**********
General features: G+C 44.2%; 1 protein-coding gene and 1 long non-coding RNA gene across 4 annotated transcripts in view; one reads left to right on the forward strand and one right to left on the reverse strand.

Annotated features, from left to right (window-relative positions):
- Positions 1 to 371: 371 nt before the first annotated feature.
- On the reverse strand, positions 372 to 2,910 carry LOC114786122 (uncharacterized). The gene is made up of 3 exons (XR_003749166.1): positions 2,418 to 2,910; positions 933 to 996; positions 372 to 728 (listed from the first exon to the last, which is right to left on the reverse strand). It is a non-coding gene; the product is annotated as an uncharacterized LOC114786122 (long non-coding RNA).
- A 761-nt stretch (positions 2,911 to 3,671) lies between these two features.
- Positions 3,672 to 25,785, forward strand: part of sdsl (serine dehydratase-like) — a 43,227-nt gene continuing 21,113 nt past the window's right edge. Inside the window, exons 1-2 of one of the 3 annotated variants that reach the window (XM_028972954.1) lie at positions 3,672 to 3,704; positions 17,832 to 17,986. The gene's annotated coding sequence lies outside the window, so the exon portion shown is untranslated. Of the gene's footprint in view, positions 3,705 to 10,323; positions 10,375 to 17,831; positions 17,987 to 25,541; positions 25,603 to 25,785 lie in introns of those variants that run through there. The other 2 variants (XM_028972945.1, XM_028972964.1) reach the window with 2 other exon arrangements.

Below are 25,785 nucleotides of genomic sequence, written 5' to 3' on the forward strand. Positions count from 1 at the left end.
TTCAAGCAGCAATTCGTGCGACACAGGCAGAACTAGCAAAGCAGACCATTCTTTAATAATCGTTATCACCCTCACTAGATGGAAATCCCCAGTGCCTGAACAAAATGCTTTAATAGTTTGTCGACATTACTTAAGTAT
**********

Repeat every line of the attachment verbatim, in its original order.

General features: G+C 44.2%; 1 protein-coding gene and 1 long non-coding RNA gene across 4 annotated transcripts in view; one reads left to right on the forward strand and one right to left on the reverse strand.

Annotated features, from left to right (window-relative positions):
- Positions 1 to 371: 371 nt before the first annotated feature.
- On the reverse strand, positions 372 to 2,910 carry LOC114786122 (uncharacterized). The gene is made up of 3 exons (XR_003749166.1): positions 2,418 to 2,910; positions 933 to 996; positions 372 to 728 (listed from the first exon to the last, which is right to left on the reverse strand). It is a non-coding gene; the product is annotated as an uncharacterized LOC114786122 (long non-coding RNA).
- A 761-nt stretch (positions 2,911 to 3,671) lies between these two features.
- Positions 3,672 to 25,785, forward strand: part of sdsl (serine dehydratase-like) — a 43,227-nt gene continuing 21,113 nt past the window's right edge. Inside the window, exons 1-2 of one of the 3 annotated variants that reach the window (XM_028972954.1) lie at positions 3,672 to 3,704; positions 17,832 to 17,986. The gene's annotated coding sequence lies outside the window, so the exon portion shown is untranslated. Of the gene's footprint in view, positions 3,705 to 10,323; positions 10,375 to 17,831; positions 17,987 to 25,541; positions 25,603 to 25,785 lie in introns of those variants that run through there. The other 2 variants (XM_028972945.1, XM_028972964.1) reach the window with 2 other exon arrangements.

Below are 25,785 nucleotides of genomic sequence, written 5' to 3' on the forward strand. Positions count from 1 at the left end.
TTCAAGCAGCAATTCGTGCGACACAGGCAGAACTAGCAAAGCAGACCATTCTTTAATAATCGTTATCACCCTCACTAGATGGAAATCCCCAGTGCCTGAACAAAATGCTTTAATAGTTTGTCGACATTACTTAAGTAT